There are five major kitchens in the camp. They serve three meals a day, and campers can drop by and make snacks anytime. All these meals and snacks are free—donated food prepared by volunteers. It is also popular; at dinner time, people may wait in line for over an hour. (The elderly are served first, followed by children.) That first night, my plate was piled high with roast pork, chicken, rice and kale.
There are also culinary adventures to be had outside the kitchens. One morning, I saw a deer being butchered; it ended up in venison stew, which was served in one of the kitchens. I also came across a shirtless Australian man in a little encampment surrounded by jars of bone broth, prepared by an elaborate process in which apple cider vinegar is used to break down the bones. I asked if I could try some.
“I do give it to the kitchens, so you may taste it in stew later,” he said. “But I only give the straight broth directly to certain people. Elders, relatives and warriors.” The broth-maker looked me up and down. “You’re not a warrior,” he said. “At least not yet.”
In addition to the donation, preparation and serving of food, there are many other ways to contribute to the camp ecosystem. Examples include chopping firewood, staffing the school for youngsters, collecting and sorting trash, and guarding the camp entrances. There is also a “legal tent” for lawyers who, among other things, advise water protectors on their civil rights and what to do if they get arrested.
Water protectors is the term used within the community for everyone there. Native Americans in the community are referred to as “relatives,” while nonindigenous folks who have come to help are “friends.” The use of the word protester is discouraged, partly because it implies a passive role and partly because it puts the focus on the pipeline and the police protecting it.
A subset of those “friends” and “relatives” are the “warriors,” who join “direct actions” at the “front lines.” Which is to say they sporadically get into confrontations with the police. To participate in an action usually means to either physically impede work on the pipeline or to show solidarity for those who are doing so. Sometimes, as noted above, the “warriors” get tear-gassed, pepper-sprayed and/or shot with rubber bullets, beanbags and/or water cannons. And sometimes they get arrested.
Direct actions are planned by organizers in the camp but kept secret from most in the community until the last minute, for fear that a spy might tip off the authorities.
Ruminations on Facebook Hill
On my last day in the camp, I was standing on a promontory at its edge, an area known as “Facebook Hill” because that’s where the best cellphone reception can be found. It also offers a great view of the camp. I was up there in the early afternoon, taking photos and sending updates to friends, when I noticed a continuous trickle of water protectors filing by. I surmised that a direct action was underway, so a friend and I followed.
We were headed for Turtle Island, a small sacred burial ground on the other side of a swift current of cold water, perhaps 20 feet across, that is a tributary of the Missouri River. ( Turtle Island is also the term many Native Americans use for all of North America.) I later learned that this spit of land had been a site of contention since at least the previous four days, when activists had attempted to build a bridge over the water. Now nearly 100 police officers had taken up a position at the top of the mounds, which stood perhaps 50 feet high. Although the mounds were rounded at the top, they dropped at a sheer angle, almost like a cliff face.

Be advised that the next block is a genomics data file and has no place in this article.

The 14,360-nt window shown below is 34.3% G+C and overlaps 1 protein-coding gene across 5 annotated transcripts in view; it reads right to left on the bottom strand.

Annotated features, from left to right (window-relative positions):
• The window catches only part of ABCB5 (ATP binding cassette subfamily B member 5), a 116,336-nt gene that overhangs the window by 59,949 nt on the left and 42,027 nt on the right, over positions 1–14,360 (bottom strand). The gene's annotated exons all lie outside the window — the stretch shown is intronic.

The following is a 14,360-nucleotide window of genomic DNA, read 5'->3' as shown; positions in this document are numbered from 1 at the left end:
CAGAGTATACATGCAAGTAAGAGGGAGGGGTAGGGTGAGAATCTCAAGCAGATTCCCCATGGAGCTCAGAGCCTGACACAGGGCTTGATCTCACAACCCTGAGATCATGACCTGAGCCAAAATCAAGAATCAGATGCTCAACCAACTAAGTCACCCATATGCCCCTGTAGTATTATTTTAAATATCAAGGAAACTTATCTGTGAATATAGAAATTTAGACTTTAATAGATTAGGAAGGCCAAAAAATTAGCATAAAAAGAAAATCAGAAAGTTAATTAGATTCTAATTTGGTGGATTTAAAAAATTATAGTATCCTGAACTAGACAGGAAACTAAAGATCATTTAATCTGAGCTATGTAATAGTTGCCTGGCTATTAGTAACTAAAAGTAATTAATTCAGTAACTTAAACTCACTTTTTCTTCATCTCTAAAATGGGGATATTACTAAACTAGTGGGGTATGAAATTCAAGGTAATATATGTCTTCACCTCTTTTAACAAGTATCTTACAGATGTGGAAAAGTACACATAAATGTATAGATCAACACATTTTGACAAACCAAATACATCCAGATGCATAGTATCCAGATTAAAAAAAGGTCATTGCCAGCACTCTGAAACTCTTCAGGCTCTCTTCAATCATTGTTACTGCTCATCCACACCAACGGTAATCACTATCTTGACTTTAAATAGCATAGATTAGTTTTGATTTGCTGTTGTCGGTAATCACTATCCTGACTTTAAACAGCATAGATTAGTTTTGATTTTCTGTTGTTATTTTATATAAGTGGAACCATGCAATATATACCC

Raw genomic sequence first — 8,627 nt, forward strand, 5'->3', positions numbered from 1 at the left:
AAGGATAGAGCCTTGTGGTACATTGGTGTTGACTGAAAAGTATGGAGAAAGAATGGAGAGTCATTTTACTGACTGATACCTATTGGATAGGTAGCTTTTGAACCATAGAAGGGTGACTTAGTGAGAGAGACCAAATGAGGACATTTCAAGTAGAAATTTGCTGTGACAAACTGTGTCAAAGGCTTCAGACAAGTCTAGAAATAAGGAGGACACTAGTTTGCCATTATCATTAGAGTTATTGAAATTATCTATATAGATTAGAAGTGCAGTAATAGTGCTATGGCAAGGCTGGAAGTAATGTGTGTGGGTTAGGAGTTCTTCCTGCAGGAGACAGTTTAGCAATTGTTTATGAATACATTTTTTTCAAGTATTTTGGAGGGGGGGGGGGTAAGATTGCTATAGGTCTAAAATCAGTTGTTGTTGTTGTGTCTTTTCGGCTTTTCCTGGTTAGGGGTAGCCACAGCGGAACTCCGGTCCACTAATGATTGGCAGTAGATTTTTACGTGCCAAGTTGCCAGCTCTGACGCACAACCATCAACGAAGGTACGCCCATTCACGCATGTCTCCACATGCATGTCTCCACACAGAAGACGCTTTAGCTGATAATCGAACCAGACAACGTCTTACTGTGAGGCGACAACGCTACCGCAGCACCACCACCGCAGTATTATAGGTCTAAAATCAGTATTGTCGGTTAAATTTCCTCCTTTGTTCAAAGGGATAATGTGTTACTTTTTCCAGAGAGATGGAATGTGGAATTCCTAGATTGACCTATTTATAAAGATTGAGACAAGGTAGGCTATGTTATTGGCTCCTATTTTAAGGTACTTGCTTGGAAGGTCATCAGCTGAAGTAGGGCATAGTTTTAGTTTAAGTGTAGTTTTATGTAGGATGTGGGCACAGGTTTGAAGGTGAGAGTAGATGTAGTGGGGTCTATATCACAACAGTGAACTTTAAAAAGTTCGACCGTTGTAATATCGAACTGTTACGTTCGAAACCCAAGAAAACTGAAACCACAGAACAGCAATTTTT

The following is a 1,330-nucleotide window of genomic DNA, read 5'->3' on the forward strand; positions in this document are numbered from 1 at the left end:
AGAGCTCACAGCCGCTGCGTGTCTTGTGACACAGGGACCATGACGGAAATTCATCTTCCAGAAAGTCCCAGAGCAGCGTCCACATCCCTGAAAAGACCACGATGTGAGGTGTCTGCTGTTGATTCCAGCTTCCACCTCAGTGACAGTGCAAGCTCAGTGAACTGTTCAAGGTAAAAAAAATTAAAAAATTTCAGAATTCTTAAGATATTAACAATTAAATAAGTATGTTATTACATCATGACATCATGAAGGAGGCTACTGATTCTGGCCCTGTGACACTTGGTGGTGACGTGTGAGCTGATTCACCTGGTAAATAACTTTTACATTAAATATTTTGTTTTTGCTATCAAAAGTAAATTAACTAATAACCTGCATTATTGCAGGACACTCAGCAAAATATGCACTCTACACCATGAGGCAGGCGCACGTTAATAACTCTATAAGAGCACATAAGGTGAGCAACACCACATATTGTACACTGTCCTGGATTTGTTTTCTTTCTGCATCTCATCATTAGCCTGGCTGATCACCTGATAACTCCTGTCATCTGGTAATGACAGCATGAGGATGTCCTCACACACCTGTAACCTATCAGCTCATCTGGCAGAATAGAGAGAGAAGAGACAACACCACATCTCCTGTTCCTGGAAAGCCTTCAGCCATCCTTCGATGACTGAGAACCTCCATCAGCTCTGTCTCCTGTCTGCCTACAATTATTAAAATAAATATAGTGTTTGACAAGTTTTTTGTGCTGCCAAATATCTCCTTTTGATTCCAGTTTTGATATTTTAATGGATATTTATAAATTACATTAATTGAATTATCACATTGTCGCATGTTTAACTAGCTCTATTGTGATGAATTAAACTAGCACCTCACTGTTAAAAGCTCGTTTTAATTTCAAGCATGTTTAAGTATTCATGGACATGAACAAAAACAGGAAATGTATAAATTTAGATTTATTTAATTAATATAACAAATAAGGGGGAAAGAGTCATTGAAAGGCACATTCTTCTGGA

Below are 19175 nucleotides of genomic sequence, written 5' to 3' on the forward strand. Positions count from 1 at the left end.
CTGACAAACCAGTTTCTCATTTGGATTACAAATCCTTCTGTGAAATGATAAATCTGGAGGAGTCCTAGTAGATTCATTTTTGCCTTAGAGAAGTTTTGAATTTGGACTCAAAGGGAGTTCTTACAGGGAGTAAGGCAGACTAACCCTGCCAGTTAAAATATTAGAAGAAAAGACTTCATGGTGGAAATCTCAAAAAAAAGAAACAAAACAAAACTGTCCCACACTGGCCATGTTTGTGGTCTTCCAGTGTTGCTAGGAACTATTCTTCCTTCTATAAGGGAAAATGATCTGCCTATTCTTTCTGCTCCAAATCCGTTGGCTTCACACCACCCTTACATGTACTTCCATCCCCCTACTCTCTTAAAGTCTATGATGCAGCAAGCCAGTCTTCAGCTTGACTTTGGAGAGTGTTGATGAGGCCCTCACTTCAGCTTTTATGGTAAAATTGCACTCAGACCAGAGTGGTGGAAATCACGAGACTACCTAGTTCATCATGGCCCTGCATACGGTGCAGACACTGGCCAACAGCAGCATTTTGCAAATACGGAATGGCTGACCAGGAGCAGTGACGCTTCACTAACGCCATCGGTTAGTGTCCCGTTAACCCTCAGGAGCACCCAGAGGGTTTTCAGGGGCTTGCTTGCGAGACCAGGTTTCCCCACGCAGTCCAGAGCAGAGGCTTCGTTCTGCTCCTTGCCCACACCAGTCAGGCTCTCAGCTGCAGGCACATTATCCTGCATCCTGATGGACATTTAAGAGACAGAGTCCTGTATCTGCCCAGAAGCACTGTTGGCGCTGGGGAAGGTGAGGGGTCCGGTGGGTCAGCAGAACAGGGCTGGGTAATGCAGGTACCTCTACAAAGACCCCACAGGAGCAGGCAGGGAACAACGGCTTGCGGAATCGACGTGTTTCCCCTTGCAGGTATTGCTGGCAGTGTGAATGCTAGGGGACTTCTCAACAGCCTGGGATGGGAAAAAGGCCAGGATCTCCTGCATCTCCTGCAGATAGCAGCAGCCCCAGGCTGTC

I stood at the water’s edge with a few hundred other protectors. At first, there was just shouting. “You don’t have to do this!” someone told the police. “We love you!” someone else shouted.
The crowd parted for a pickup truck, towing a trailer holding two canoes, headed for the water. A rowboat was also on the way. A moment later, the canoes were in the water, with three protectors sitting in one, two in the other. One of the relatives turned to the crowd, holding up a wetsuit. “We have room for another warrior,” he said.
A young man stepped forward, and two minutes later he was suited up and in the canoe. The canoes and the rowboat then crossed the narrow channel. There were multiple return trips to ferry more protectors across, and before long there was a little beachhead on the other side. Some of the protectors were already scaling the burial mound. From the top, the police looked down—we could see them only in silhouette. One of them fired a tear gas canister toward some protectors. It rolled down the hill, shooting smoke, and got caught in a ridge partway down the steep slope. A climber who was near where it landed moved with surprising agility and made his way to the canister from upwind. He grabbed it and threw it into the water. The crowd cheered.
Water protectors who had already made the trip across shouted back to the rest of us, “Come over! We need you!” More tear gas was fired as more and more “friends” jumped into the water and swam toward the hill.
I contemplated jumping in and thought, I wonder what that broth tastes like.
I never got to find out. More relatives arrived at the scene, announcing that they were speaking on behalf of the elders, who wanted the warriors to retreat to avoid jeopardizing a tenuous truce. I joined the majority of the protectors who heeded this request and returned to camp.
The protectors trapped on that bridge near the construction site on November 20 had fewer options. Freezing from the water cannon spray, eyes burning from tear gas, boxed in by police vehicles, they had no safe retreat.
ETP has vowed to finish the pipeline by year’s end; the activists have vowed to protect the water. Only one side can prevail.
Read more from Newsweek.com: